By

Caroline Kamm

Detouring The Occupation: Jerusalem And The Infrastructure Of Unseeing

Understanding unseeing as an infrastructure reframes the conflict in Jerusalem, exposing the less spectacular forms of violence that sustain Israeli settler colonialism.

By

Connie Yang

Roads, Routes, And Roots: The (Im)Possible Spatial Mnemonics Of Black Infrastructure

In the context of infrastructure and spatial mnemonics, the politics of collective occlusion suggests that alternative methods of memory-making, meaning-making and place-making might be imagined and actualized by contemporary geographers. It is along this road that I would like to signpost the (im)possible spatial mnemonics of black infrastructure.

By

Symon James-Wilson

The Cyber Vector Of War: State Sponsored Hacking Attacks And The Rise Of The Digital Mercenary

This article is not trying to argue that the average modern hacker has abandoned the principles of liberalism, antiauthoritarian, justice, and freedom; instead, it is worth uncovering the individuals/groups behind state sanctioned hacking offensives, their motives and most importantly the consequences of their attempts to destabilize and repurpose cyber infrastructure.

By

Jack Galligan

The Hacker 'Ethic:' Digital Infrastructures As The Battleground Of Conflicting Liberalism

The rhetoric of personal security, such as connecting hackers to terrorists, became a way for the state to justify its policies regarding the criminalisation of hackers and securitisation of the internet, as well as their desire to restrict the principle of freedom of information.

By

Tyler King

Occupation On Track: Rail Infrastructure In Kashmir

For India, the rail infrastructure is a means to further consolidate itself as a nation-state: building material infrastructures on Kashmiri territory facilitates the blurring of boundaries between the independent state of India and the occupied territory of Kashmir, which the state claims is an “integral part of India”. For Kashmiris, however, the rail line is another manifestation of a brutal occupation that constantly penetrates and haunts their territory.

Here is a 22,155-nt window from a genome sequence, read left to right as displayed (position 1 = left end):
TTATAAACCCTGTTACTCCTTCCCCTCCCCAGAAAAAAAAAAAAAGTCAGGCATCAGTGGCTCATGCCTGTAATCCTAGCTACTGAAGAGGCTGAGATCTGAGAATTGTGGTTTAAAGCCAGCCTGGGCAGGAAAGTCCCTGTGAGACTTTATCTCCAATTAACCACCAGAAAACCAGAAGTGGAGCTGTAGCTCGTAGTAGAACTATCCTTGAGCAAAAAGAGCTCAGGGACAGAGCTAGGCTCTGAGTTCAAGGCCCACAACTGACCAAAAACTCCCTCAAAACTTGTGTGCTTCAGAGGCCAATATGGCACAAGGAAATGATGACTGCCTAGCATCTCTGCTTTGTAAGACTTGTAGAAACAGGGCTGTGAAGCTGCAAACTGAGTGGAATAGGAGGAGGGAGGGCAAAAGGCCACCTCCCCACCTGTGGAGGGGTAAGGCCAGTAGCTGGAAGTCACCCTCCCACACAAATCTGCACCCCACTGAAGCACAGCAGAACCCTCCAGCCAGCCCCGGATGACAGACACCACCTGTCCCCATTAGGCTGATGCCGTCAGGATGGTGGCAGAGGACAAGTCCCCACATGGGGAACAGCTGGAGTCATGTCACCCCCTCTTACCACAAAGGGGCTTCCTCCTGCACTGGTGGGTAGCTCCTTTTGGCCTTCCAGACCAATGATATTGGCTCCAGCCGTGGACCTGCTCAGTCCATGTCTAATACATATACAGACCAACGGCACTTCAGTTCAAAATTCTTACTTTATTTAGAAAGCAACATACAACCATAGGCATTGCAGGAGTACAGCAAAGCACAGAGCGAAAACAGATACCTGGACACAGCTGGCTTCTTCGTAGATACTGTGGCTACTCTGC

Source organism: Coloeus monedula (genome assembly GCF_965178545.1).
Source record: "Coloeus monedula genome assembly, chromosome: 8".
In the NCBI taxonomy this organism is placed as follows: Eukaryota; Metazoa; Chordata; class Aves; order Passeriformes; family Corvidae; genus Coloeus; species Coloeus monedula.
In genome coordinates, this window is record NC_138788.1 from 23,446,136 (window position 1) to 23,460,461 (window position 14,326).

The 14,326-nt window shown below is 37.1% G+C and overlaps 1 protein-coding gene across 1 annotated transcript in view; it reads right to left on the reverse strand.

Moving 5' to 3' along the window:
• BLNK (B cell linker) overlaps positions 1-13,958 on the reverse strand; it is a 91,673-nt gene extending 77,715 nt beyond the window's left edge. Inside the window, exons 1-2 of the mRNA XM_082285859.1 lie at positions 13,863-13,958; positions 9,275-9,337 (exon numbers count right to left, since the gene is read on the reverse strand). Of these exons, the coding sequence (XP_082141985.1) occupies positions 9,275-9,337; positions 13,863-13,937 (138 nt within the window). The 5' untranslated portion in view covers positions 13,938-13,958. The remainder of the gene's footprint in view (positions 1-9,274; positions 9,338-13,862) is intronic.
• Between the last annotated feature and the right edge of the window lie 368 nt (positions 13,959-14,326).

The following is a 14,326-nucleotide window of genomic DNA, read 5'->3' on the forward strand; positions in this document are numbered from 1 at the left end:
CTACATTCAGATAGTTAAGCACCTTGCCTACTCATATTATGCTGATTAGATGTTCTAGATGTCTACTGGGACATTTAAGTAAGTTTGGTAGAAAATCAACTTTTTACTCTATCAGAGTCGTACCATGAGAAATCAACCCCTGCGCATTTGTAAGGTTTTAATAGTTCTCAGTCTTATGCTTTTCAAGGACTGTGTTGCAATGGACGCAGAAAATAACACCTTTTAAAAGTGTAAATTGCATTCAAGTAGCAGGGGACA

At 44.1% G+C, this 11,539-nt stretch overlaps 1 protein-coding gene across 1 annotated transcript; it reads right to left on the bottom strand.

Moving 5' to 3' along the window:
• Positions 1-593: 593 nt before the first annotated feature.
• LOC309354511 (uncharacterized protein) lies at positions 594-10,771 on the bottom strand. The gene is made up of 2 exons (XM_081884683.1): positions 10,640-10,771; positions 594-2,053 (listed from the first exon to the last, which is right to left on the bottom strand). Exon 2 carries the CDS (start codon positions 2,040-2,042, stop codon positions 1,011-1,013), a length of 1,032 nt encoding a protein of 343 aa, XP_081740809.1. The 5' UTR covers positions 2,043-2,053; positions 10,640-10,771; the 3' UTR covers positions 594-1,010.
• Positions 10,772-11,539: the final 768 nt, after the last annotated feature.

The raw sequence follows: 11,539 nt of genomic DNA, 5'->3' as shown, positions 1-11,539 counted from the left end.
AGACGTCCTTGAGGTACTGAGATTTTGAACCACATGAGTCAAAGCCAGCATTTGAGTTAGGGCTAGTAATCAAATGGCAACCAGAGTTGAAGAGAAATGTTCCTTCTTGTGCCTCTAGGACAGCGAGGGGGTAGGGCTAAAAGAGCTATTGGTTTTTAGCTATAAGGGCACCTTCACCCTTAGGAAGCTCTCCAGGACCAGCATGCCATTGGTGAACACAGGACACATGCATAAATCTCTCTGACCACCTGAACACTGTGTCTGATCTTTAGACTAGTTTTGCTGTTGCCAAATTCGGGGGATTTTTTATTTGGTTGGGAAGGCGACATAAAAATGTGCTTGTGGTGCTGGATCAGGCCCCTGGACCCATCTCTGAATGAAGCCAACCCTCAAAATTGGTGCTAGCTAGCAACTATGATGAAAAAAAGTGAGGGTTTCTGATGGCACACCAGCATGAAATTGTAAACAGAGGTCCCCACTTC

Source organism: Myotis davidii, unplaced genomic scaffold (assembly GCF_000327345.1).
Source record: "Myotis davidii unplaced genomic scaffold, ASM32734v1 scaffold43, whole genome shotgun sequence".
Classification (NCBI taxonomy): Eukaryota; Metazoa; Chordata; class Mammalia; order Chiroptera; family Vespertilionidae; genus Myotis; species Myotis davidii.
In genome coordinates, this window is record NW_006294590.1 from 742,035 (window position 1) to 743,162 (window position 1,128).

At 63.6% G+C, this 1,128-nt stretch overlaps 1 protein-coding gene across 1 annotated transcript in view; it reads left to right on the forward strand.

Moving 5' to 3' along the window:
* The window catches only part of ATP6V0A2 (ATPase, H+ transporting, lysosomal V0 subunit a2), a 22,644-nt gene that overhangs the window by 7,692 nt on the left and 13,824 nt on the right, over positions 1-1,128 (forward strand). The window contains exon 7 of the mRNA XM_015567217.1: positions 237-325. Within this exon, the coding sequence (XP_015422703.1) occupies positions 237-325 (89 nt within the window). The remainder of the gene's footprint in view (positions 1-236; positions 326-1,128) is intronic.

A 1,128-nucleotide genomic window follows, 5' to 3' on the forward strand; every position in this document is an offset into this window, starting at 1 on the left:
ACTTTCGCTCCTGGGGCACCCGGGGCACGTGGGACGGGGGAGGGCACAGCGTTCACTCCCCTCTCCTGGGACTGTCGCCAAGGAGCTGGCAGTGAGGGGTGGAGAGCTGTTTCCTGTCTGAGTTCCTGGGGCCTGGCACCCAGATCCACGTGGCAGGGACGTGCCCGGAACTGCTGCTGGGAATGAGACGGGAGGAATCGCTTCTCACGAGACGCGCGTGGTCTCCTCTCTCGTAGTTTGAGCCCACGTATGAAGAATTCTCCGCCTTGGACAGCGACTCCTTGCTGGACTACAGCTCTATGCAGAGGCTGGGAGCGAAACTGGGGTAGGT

By

Khalood Kibria

The Sweetening Of Public Infrastructures, Or Tangerine

To follow the infrastructure in Tangerine--the artificial built form and fluorescent orange light that flood the screen--reveals the everyday occasions where it is both enforced ‘properly’ and transgressed improperly. It reveals a literal and figurative repurposing as Sin-Dee and Alexandra move through the city toward intimacies they cherish, and those they don’t (Wilson, 2016: 262).

By

Alison Zhou

Dreams And Desires On A Go-Kart Track: The Inclusions And Exclusions Of Infrastructure

Holiday Mountain Fun Park, in the rural Hudson Valley region of New York state, boasts a number of rides and attractions that are colorful, if past their 1980s prime. The only one that registered for the group of eight 13-year old boys in our summer research program, however, was the go-kart track.

By

Deanna Del Vecchio

Petro-Violence: Merging Militarism And Corporate Secrecy

It is evident in Standing Rock’s unfolding situation that the ongoing fusion between the state’s war machine and the private oil enterprise triggers much shock and resistance in contemporary politics. To study the colonial nature of violence committed on behalf of energy conglomerates today it is important to remember that the protection of oil interests through organized militarism is a continued form of dispossession that has a long legacy in early 20th century colonial agendas.

By

Rouzbeh Akhbari

Lumpy Space, Colonial Place: Jurisdiction As Infrastructure And (Post)Colonial Place Making In The Marshall Islands

Law, legal systems, and the authority to impose them become highly historicized objects, ones that are spatially and relationally contingent in their production, enactment, and perpetuation. Through examining jurisdiction as infrastructure then, colonial and imperial authority not only become, but already are, contested and contestable claims.

By

Brenton Buchanan

The Mirrored Shield As Indigenous Fugitivity And Radical Glitchfrastructure

While this particular understanding of fugitivity is extremely useful when describing the precarity of life under settler colonial occupation for Indigenous peoples, I would like to propose that an alternative conception of the fugitive is necessary when discussing the creative forms of resistance that have defined much of the #NoDAPL movement. What follows is a meditation on the idea of Indigenous fugitivity as radical glitch, or “glitchfrastructure” (Berlant, 2016).